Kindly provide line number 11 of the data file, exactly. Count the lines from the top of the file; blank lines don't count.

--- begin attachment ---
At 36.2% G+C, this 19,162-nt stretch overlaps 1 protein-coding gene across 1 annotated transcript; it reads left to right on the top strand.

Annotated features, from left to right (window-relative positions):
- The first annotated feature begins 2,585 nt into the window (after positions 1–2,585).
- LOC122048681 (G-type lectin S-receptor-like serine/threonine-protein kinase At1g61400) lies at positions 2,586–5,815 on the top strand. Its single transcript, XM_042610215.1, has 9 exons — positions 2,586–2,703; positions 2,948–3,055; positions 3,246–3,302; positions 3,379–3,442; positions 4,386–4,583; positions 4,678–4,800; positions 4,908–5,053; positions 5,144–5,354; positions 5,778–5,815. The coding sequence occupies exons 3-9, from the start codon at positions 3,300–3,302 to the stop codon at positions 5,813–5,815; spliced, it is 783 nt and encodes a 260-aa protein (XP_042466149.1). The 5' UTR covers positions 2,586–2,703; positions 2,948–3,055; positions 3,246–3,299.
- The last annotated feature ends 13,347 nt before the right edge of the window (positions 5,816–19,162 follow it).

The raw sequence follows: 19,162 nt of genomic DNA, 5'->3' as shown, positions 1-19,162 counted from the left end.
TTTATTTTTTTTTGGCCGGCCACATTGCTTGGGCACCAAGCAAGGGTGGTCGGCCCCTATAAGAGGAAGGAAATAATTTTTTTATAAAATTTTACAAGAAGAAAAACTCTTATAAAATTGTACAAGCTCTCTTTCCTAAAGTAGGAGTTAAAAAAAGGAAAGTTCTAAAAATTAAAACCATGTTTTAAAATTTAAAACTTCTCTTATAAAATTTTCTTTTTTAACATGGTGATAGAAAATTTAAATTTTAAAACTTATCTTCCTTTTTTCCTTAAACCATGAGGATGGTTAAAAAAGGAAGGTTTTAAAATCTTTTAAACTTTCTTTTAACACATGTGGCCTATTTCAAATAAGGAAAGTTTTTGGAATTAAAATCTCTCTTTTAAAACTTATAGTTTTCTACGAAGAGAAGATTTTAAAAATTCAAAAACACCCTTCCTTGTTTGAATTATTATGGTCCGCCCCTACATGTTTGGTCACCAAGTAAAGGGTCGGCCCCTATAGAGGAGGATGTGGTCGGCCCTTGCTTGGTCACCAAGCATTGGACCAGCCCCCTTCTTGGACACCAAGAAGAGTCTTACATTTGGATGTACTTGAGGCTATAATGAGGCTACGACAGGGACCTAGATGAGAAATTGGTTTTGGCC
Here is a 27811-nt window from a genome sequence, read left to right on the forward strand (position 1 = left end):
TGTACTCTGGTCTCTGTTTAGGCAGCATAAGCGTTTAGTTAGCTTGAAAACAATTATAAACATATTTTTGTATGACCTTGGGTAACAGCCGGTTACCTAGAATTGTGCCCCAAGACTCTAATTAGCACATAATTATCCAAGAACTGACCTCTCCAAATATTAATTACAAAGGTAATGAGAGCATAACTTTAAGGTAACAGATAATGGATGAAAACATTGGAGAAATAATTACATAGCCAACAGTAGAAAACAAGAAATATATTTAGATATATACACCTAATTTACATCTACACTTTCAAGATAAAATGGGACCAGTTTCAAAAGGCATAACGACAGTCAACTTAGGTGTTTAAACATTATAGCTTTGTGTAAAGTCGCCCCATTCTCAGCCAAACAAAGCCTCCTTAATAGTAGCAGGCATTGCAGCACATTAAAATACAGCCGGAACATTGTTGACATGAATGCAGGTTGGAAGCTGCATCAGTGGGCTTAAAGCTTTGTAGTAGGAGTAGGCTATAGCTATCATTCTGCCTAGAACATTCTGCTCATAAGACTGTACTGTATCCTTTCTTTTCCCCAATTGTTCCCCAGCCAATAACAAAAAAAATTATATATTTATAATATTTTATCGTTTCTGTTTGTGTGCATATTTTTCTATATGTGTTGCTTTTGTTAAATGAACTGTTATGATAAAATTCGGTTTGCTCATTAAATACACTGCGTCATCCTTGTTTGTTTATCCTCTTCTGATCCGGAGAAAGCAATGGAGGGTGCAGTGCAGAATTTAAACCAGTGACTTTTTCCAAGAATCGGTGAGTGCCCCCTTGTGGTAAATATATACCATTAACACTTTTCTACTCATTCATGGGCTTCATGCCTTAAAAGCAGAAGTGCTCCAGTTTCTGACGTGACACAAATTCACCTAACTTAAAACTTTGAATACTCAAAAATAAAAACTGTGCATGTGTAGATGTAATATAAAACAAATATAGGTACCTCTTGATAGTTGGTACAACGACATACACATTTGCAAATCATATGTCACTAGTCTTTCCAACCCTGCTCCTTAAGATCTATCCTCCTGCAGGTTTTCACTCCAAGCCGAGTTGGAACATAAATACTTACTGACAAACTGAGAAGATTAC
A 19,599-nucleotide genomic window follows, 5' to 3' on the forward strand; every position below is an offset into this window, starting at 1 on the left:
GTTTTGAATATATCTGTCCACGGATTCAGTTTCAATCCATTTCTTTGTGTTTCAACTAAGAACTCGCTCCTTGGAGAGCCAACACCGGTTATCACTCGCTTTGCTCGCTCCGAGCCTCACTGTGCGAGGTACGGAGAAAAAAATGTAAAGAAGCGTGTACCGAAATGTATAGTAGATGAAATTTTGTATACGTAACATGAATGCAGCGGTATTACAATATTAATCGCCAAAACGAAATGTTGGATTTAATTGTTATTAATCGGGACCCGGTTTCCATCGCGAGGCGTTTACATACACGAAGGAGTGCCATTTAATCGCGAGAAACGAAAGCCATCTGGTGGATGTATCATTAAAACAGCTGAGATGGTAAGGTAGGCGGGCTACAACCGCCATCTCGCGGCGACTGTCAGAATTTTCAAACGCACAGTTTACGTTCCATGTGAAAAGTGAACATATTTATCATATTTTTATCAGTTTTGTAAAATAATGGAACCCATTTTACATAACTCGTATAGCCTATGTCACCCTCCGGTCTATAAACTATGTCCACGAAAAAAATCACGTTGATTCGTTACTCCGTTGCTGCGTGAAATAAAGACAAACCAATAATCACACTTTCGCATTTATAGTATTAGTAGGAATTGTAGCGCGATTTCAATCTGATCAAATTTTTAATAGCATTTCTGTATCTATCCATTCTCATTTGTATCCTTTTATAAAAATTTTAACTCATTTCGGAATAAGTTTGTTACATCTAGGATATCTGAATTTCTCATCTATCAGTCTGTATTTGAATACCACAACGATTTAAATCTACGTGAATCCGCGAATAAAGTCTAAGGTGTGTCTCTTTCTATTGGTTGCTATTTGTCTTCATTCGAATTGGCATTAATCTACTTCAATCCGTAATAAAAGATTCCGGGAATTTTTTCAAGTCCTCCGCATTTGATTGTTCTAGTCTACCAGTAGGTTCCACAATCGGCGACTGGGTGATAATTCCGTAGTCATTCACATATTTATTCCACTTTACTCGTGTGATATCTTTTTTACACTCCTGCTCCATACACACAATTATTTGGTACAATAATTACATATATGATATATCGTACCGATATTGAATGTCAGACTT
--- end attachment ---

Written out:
GTTTTGAATATATCTGTCCACGGATTCAGTTTCAATCCATTTCTTTGTGTTTCAACTAAGAACTCGCTCCTTGGAGAGCCAACACCGGTTATCACTCGCTTTGCTCGCTCCGAGCCTCACTGTGCGAGGTACGGAGAAAAAAATGTAAAGAAGCGTGTACCGAAATGTATAGTAGATGAAATTTTGTATACGTAACATGAATGCAGCGGTATTACAATATTAATCGCCAAAACGAAATGTTGGATTTAATTGTTATTAATCGGGACCCGGTTTCCATCGCGAGGCGTTTACATACACGAAGGAGTGCCATTTAATCGCGAGAAACGAAAGCCATCTGGTGGATGTATCATTAAAACAGCTGAGATGGTAAGGTAGGCGGGCTACAACCGCCATCTCGCGGCGACTGTCAGAATTTTCAAACGCACAGTTTACGTTCCATGTGAAAAGTGAACATATTTATCATATTTTTATCAGTTTTGTAAAATAATGGAACCCATTTTACATAACTCGTATAGCCTATGTCACCCTCCGGTCTATAAACTATGTCCACGAAAAAAATCACGTTGATTCGTTACTCCGTTGCTGCGTGAAATAAAGACAAACCAATAATCACACTTTCGCATTTATAGTATTAGTAGGAATTGTAGCGCGATTTCAATCTGATCAAATTTTTAATAGCATTTCTGTATCTATCCATTCTCATTTGTATCCTTTTATAAAAATTTTAACTCATTTCGGAATAAGTTTGTTACATCTAGGATATCTGAATTTCTCATCTATCAGTCTGTATTTGAATACCACAACGATTTAAATCTACGTGAATCCGCGAATAAAGTCTAAGGTGTGTCTCTTTCTATTGGTTGCTATTTGTCTTCATTCGAATTGGCATTAATCTACTTCAATCCGTAATAAAAGATTCCGGGAATTTTTTCAAGTCCTCCGCATTTGATTGTTCTAGTCTACCAGTAGGTTCCACAATCGGCGACTGGGTGATAATTCCGTAGTCATTCACATATTTATTCCACTTTACTCGTGTGATATCTTTTTTACACTCCTGCTCCATACACACAATTATTTGGTACAATAATTACATATATGATATATCGTACCGATATTGAATGTCAGACTT